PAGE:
[caption id=“attachment_58747” align=“aligncenter” width=“800”]Painting from the Blanco y Verde series Painting from the “Blanco y Verde” series[/caption]

[caption id=“attachment_58748” align=“aligncenter” width=“800”]From the Estructuras series From the “Estructuras” series[/caption]

[caption id=“attachment_58745” align=“aligncenter” width=“800”] Work on paper Work on paper[/caption]

For more information about the Herrera exhibit, click here.
For an article about the Herrera exhibit, click here.

AGNES MARTIN @ Guggenheim Museum (through January 11, 2017)

[caption id=“attachment_58755” align=“aligncenter” width=“800”]from a 1980s series titled "Grey Paintings" from a 1980s series titled “Grey Paintings”[/caption]

SINCE I AM unlikely to offer any meaningful insights that would add to the discussion of Martin’s work, I’ll limit my comments to how I experience her work. As of this writing, I’ve visited this majestic and comprehensive exhibit three times and have only started to digest what I’ve seen.

N.B. The narrow black bands along the edges of some paintings are the frames and not part of the paintings.

What is immediately apparent is Martin’s doggedness in pursuit of, step by minute step, the seemingly limitless variations that were possible within each ‘theme’ that captured her interest. Her repeated experimentation -- with infinitesimal shifts in palette, compositional structure, and mark making -- makes her paintings and drawings an endless source of pleasure for slow-lookers like me. The more time I spend with each work, the more I see. But I’m never certain if what I see is in the paint or is my perception of the paint -- pale, pale tints of colors appear and disappear, a very diffused light seems to gently move across the surface.

Another element of her work that grabs me by the gut is its tenderness -- when you move in quite close you can see the frailty of her pencil lines and the irregularity along the edges of her color bands. The mark of her hand is always present. What may appear to be a rigidly painted grid or a precisely drawn series of lines when viewed from a distance is transformed upon close examination. While the overall composition of Martin’s mature work is generally quite restrained, the fields are filled with variegated grounds and stains. Clearly, the compositional framework suggests order, but the execution of each work suggests deep emotion.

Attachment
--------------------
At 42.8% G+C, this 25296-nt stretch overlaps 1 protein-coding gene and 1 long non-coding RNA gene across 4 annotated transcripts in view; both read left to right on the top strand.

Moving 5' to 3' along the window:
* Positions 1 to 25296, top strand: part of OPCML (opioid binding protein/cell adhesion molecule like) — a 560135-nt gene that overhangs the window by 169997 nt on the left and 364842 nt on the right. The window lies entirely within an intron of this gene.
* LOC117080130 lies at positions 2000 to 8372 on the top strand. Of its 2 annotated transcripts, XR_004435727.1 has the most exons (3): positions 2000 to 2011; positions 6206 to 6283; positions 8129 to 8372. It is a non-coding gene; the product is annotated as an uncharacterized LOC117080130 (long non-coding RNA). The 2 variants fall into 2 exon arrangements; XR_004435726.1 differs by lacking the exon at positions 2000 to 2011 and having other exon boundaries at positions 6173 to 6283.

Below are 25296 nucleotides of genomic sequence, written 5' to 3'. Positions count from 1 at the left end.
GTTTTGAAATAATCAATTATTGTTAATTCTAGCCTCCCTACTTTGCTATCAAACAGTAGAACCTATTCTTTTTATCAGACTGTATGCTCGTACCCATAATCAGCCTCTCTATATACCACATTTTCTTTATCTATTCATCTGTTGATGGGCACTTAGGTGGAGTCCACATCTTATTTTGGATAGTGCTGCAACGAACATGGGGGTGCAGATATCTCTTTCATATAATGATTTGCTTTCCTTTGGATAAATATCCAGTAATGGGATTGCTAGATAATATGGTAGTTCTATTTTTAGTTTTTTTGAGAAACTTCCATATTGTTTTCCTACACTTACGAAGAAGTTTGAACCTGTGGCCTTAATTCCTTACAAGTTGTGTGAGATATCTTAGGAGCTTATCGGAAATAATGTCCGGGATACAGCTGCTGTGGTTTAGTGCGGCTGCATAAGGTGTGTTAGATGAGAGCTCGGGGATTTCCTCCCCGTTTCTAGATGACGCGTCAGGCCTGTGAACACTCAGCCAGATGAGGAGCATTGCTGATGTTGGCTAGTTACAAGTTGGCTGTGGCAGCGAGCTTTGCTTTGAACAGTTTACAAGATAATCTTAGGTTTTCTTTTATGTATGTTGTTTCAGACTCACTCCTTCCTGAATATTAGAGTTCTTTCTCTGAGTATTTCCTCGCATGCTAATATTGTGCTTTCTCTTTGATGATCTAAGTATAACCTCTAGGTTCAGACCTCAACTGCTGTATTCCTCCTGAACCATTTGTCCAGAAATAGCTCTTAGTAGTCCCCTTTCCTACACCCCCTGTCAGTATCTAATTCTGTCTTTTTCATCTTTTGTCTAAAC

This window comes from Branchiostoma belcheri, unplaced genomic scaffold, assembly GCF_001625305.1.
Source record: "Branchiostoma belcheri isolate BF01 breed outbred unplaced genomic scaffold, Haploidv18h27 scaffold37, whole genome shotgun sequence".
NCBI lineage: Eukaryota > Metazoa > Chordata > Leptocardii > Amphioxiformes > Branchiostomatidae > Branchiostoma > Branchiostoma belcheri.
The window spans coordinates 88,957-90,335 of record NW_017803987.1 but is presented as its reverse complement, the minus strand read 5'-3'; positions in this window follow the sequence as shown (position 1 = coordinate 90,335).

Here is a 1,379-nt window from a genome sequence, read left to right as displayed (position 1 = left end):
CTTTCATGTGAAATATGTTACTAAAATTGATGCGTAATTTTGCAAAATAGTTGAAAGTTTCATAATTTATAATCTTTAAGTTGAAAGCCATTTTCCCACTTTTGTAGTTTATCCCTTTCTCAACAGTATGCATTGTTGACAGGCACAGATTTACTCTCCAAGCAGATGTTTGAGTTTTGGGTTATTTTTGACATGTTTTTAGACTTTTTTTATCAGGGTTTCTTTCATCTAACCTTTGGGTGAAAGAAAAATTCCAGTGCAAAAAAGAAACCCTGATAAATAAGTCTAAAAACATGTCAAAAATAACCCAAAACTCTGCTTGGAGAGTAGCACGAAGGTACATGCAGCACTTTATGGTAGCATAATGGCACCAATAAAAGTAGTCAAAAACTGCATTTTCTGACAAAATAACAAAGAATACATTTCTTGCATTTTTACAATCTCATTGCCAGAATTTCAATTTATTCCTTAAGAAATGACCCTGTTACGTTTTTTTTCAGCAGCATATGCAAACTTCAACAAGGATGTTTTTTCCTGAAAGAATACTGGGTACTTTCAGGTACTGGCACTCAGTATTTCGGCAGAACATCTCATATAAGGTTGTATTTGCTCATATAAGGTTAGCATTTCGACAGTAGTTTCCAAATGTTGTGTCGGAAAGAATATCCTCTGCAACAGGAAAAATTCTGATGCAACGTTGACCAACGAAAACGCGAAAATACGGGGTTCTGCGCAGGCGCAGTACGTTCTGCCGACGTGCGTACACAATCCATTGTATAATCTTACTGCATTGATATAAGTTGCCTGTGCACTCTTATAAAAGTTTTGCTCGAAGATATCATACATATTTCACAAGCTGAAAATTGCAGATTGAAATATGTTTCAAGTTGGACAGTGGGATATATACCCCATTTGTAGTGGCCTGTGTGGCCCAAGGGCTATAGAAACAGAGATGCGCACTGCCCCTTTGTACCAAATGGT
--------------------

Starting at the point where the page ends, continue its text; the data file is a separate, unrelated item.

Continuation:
[caption id=“attachment_58756” align=“aligncenter” width=“800”]White Flower, 1960 (from the Guggenheim Museum website) “The Sea,” 2003[/caption]

[caption id=“attachment_58760” align=“aligncenter” width=“400”]White Flower, 1960 (from the Guggenheim Museum website) White Flower, 1960 (from the Guggenheim Museum website)[/caption]

[caption id=“attachment_58752” align=“aligncenter” width=“770”]Detail from I love the whole world, 1999 Detail from “I love the whole world,” 1999[/caption]

[caption id=“attachment_58751” align=“aligncenter” width=“496”]Detail from White Flower, 1960 (the color cast may be incorrect) Detail from “White Flower,” 1960 (the color cast may be incorrect)[/caption]

[caption id=“attachment_58753” align=“aligncenter” width=“860”]Untitled, 2004 Untitled, 2004[/caption]


For more information about the Agnes Martin exhibit at the Guggenheim, click here.
For more information about Agnes Martin Grey Paintings, click here.

IF LOOKING at the paintings in this post has given you some comfort in this difficult time, then I have done some good. If this post sends you off to see the exhibits for the first time, or the fifth time, even better. If looking at these paintings gives you the courage to engage in the difficult work that lies ahead of us, I look forward to joining you in the streets.

Tamar Zinn, a member of the Jewish Currents editorial board, is a painter and artist who had a solo show in 2016 at the Kathryn Markel Gallery in New York. Her work can be viewed here.